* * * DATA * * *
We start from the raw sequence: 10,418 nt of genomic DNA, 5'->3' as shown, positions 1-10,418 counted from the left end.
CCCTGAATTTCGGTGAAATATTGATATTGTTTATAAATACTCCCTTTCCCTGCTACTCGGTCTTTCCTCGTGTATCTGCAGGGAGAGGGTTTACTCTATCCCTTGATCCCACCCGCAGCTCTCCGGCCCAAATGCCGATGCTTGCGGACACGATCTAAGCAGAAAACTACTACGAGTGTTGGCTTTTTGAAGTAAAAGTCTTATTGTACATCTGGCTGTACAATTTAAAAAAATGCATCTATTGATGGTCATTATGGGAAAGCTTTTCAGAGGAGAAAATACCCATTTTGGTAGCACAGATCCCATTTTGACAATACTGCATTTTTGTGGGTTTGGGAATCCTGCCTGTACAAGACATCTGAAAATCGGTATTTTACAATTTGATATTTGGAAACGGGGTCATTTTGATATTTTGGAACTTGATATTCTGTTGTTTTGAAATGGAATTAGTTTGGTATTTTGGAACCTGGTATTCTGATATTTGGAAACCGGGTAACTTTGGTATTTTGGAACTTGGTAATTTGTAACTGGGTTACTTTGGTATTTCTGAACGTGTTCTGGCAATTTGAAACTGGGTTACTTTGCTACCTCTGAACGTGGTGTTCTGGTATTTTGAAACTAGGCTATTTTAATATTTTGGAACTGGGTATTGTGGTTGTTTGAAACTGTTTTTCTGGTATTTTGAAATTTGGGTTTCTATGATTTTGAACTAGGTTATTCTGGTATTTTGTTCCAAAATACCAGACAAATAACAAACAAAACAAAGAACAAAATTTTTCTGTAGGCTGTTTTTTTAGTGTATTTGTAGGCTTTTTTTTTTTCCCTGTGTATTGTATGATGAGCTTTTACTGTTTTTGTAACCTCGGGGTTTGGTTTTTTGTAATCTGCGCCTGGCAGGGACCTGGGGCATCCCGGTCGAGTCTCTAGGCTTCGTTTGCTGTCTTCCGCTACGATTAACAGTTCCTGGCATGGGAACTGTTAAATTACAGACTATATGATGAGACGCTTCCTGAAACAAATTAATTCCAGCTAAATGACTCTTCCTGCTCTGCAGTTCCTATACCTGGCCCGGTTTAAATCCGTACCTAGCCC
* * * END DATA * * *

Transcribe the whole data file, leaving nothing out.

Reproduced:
We start from the raw sequence: 10,418 nt of genomic DNA, 5'->3' as shown, positions 1-10,418 counted from the left end.
CCCTGAATTTCGGTGAAATATTGATATTGTTTATAAATACTCCCTTTCCCTGCTACTCGGTCTTTCCTCGTGTATCTGCAGGGAGAGGGTTTACTCTATCCCTTGATCCCACCCGCAGCTCTCCGGCCCAAATGCCGATGCTTGCGGACACGATCTAAGCAGAAAACTACTACGAGTGTTGGCTTTTTGAAGTAAAAGTCTTATTGTACATCTGGCTGTACAATTTAAAAAAATGCATCTATTGATGGTCATTATGGGAAAGCTTTTCAGAGGAGAAAATACCCATTTTGGTAGCACAGATCCCATTTTGACAATACTGCATTTTTGTGGGTTTGGGAATCCTGCCTGTACAAGACATCTGAAAATCGGTATTTTACAATTTGATATTTGGAAACGGGGTCATTTTGATATTTTGGAACTTGATATTCTGTTGTTTTGAAATGGAATTAGTTTGGTATTTTGGAACCTGGTATTCTGATATTTGGAAACCGGGTAACTTTGGTATTTTGGAACTTGGTAATTTGTAACTGGGTTACTTTGGTATTTCTGAACGTGTTCTGGCAATTTGAAACTGGGTTACTTTGCTACCTCTGAACGTGGTGTTCTGGTATTTTGAAACTAGGCTATTTTAATATTTTGGAACTGGGTATTGTGGTTGTTTGAAACTGTTTTTCTGGTATTTTGAAATTTGGGTTTCTATGATTTTGAACTAGGTTATTCTGGTATTTTGTTCCAAAATACCAGACAAATAACAAACAAAACAAAGAACAAAATTTTTCTGTAGGCTGTTTTTTTAGTGTATTTGTAGGCTTTTTTTTTTTCCCTGTGTATTGTATGATGAGCTTTTACTGTTTTTGTAACCTCGGGGTTTGGTTTTTTGTAATCTGCGCCTGGCAGGGACCTGGGGCATCCCGGTCGAGTCTCTAGGCTTCGTTTGCTGTCTTCCGCTACGATTAACAGTTCCTGGCATGGGAACTGTTAAATTACAGACTATATGATGAGACGCTTCCTGAAACAAATTAATTCCAGCTAAATGACTCTTCCTGCTCTGCAGTTCCTATACCTGGCCCGGTTTAAATCCGTACCTAGCCC